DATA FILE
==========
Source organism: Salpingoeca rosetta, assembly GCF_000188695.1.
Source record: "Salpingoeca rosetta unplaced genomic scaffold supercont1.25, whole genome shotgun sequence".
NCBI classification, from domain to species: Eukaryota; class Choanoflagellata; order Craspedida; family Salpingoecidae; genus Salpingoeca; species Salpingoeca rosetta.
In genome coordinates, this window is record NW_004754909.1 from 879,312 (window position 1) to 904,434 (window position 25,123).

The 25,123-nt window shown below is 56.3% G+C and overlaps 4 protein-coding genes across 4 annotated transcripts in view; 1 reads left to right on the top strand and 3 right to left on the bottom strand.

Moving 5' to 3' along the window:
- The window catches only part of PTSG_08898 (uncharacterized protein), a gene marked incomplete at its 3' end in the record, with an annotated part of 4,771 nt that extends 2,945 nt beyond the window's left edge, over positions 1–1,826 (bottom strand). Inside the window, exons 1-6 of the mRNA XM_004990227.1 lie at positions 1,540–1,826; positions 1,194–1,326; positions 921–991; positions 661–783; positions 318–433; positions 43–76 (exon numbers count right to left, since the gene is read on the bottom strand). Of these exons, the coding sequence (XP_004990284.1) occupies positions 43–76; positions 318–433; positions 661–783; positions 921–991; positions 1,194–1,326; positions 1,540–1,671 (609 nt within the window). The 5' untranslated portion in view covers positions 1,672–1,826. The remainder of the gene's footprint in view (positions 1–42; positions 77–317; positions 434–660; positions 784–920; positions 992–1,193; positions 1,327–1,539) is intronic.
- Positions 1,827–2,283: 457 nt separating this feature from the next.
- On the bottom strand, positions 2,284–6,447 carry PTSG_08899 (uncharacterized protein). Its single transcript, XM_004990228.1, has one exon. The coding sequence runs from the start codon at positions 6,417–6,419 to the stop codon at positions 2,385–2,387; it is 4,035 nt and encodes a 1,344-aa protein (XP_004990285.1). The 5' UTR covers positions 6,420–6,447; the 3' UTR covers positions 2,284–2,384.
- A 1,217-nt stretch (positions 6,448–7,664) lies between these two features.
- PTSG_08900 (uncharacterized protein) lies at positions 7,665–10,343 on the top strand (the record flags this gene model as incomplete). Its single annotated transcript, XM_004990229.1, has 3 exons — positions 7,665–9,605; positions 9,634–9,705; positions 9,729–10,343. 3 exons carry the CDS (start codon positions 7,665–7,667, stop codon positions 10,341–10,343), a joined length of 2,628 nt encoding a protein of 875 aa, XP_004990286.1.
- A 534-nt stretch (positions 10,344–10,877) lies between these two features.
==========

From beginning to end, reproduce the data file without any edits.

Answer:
Source organism: Salpingoeca rosetta, assembly GCF_000188695.1.
Source record: "Salpingoeca rosetta unplaced genomic scaffold supercont1.25, whole genome shotgun sequence".
NCBI classification, from domain to species: Eukaryota; class Choanoflagellata; order Craspedida; family Salpingoecidae; genus Salpingoeca; species Salpingoeca rosetta.
In genome coordinates, this window is record NW_004754909.1 from 879,312 (window position 1) to 904,434 (window position 25,123).

The 25,123-nt window shown below is 56.3% G+C and overlaps 4 protein-coding genes across 4 annotated transcripts in view; 1 reads left to right on the top strand and 3 right to left on the bottom strand.

Moving 5' to 3' along the window:
- The window catches only part of PTSG_08898 (uncharacterized protein), a gene marked incomplete at its 3' end in the record, with an annotated part of 4,771 nt that extends 2,945 nt beyond the window's left edge, over positions 1–1,826 (bottom strand). Inside the window, exons 1-6 of the mRNA XM_004990227.1 lie at positions 1,540–1,826; positions 1,194–1,326; positions 921–991; positions 661–783; positions 318–433; positions 43–76 (exon numbers count right to left, since the gene is read on the bottom strand). Of these exons, the coding sequence (XP_004990284.1) occupies positions 43–76; positions 318–433; positions 661–783; positions 921–991; positions 1,194–1,326; positions 1,540–1,671 (609 nt within the window). The 5' untranslated portion in view covers positions 1,672–1,826. The remainder of the gene's footprint in view (positions 1–42; positions 77–317; positions 434–660; positions 784–920; positions 992–1,193; positions 1,327–1,539) is intronic.
- Positions 1,827–2,283: 457 nt separating this feature from the next.
- On the bottom strand, positions 2,284–6,447 carry PTSG_08899 (uncharacterized protein). Its single transcript, XM_004990228.1, has one exon. The coding sequence runs from the start codon at positions 6,417–6,419 to the stop codon at positions 2,385–2,387; it is 4,035 nt and encodes a 1,344-aa protein (XP_004990285.1). The 5' UTR covers positions 6,420–6,447; the 3' UTR covers positions 2,284–2,384.
- A 1,217-nt stretch (positions 6,448–7,664) lies between these two features.
- PTSG_08900 (uncharacterized protein) lies at positions 7,665–10,343 on the top strand (the record flags this gene model as incomplete). Its single annotated transcript, XM_004990229.1, has 3 exons — positions 7,665–9,605; positions 9,634–9,705; positions 9,729–10,343. 3 exons carry the CDS (start codon positions 7,665–7,667, stop codon positions 10,341–10,343), a joined length of 2,628 nt encoding a protein of 875 aa, XP_004990286.1.
- A 534-nt stretch (positions 10,344–10,877) lies between these two features.